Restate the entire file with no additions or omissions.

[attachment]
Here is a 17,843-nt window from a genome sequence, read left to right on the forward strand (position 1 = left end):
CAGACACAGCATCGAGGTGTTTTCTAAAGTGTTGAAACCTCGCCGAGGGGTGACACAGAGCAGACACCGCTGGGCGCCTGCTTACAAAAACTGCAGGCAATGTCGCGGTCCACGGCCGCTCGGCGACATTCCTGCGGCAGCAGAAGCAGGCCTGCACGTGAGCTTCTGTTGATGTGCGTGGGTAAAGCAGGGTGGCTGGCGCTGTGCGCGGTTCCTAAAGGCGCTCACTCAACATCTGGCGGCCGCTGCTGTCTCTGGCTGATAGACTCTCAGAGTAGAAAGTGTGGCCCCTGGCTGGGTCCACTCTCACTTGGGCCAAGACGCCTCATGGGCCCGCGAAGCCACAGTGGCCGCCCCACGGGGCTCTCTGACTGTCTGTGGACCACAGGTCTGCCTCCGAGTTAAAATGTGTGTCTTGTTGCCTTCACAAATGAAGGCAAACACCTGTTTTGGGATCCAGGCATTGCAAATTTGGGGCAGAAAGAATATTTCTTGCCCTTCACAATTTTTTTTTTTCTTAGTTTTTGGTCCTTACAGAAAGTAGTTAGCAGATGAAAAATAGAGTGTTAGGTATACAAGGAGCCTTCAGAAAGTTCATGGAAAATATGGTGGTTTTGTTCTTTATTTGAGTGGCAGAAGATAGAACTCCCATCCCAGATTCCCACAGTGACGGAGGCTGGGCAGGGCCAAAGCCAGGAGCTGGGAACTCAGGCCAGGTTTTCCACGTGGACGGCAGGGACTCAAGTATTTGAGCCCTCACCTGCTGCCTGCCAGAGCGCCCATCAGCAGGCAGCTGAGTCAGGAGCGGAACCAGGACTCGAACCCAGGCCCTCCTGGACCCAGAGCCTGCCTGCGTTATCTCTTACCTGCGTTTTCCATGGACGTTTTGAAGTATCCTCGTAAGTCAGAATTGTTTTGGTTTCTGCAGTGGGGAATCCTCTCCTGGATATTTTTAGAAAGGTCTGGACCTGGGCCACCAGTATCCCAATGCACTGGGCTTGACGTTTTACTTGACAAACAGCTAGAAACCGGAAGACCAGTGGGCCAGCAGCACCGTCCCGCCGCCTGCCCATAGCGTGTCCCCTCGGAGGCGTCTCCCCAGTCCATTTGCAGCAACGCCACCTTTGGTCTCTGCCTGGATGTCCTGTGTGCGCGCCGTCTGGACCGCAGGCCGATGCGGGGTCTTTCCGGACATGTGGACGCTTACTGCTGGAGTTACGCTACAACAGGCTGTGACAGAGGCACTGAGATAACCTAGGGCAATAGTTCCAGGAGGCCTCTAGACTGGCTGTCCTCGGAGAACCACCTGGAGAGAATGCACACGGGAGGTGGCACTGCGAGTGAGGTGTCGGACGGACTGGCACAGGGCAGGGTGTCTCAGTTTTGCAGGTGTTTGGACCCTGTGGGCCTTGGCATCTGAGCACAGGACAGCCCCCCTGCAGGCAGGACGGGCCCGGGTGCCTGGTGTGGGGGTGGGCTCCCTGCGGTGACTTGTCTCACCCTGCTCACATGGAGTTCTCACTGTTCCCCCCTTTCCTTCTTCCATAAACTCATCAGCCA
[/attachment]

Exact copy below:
Here is a 17,843-nt window from a genome sequence, read left to right on the forward strand (position 1 = left end):
CAGACACAGCATCGAGGTGTTTTCTAAAGTGTTGAAACCTCGCCGAGGGGTGACACAGAGCAGACACCGCTGGGCGCCTGCTTACAAAAACTGCAGGCAATGTCGCGGTCCACGGCCGCTCGGCGACATTCCTGCGGCAGCAGAAGCAGGCCTGCACGTGAGCTTCTGTTGATGTGCGTGGGTAAAGCAGGGTGGCTGGCGCTGTGCGCGGTTCCTAAAGGCGCTCACTCAACATCTGGCGGCCGCTGCTGTCTCTGGCTGATAGACTCTCAGAGTAGAAAGTGTGGCCCCTGGCTGGGTCCACTCTCACTTGGGCCAAGACGCCTCATGGGCCCGCGAAGCCACAGTGGCCGCCCCACGGGGCTCTCTGACTGTCTGTGGACCACAGGTCTGCCTCCGAGTTAAAATGTGTGTCTTGTTGCCTTCACAAATGAAGGCAAACACCTGTTTTGGGATCCAGGCATTGCAAATTTGGGGCAGAAAGAATATTTCTTGCCCTTCACAATTTTTTTTTTTCTTAGTTTTTGGTCCTTACAGAAAGTAGTTAGCAGATGAAAAATAGAGTGTTAGGTATACAAGGAGCCTTCAGAAAGTTCATGGAAAATATGGTGGTTTTGTTCTTTATTTGAGTGGCAGAAGATAGAACTCCCATCCCAGATTCCCACAGTGACGGAGGCTGGGCAGGGCCAAAGCCAGGAGCTGGGAACTCAGGCCAGGTTTTCCACGTGGACGGCAGGGACTCAAGTATTTGAGCCCTCACCTGCTGCCTGCCAGAGCGCCCATCAGCAGGCAGCTGAGTCAGGAGCGGAACCAGGACTCGAACCCAGGCCCTCCTGGACCCAGAGCCTGCCTGCGTTATCTCTTACCTGCGTTTTCCATGGACGTTTTGAAGTATCCTCGTAAGTCAGAATTGTTTTGGTTTCTGCAGTGGGGAATCCTCTCCTGGATATTTTTAGAAAGGTCTGGACCTGGGCCACCAGTATCCCAATGCACTGGGCTTGACGTTTTACTTGACAAACAGCTAGAAACCGGAAGACCAGTGGGCCAGCAGCACCGTCCCGCCGCCTGCCCATAGCGTGTCCCCTCGGAGGCGTCTCCCCAGTCCATTTGCAGCAACGCCACCTTTGGTCTCTGCCTGGATGTCCTGTGTGCGCGCCGTCTGGACCGCAGGCCGATGCGGGGTCTTTCCGGACATGTGGACGCTTACTGCTGGAGTTACGCTACAACAGGCTGTGACAGAGGCACTGAGATAACCTAGGGCAATAGTTCCAGGAGGCCTCTAGACTGGCTGTCCTCGGAGAACCACCTGGAGAGAATGCACACGGGAGGTGGCACTGCGAGTGAGGTGTCGGACGGACTGGCACAGGGCAGGGTGTCTCAGTTTTGCAGGTGTTTGGACCCTGTGGGCCTTGGCATCTGAGCACAGGACAGCCCCCCTGCAGGCAGGACGGGCCCGGGTGCCTGGTGTGGGGGTGGGCTCCCTGCGGTGACTTGTCTCACCCTGCTCACATGGAGTTCTCACTGTTCCCCCCTTTCCTTCTTCCATAAACTCATCAGCCA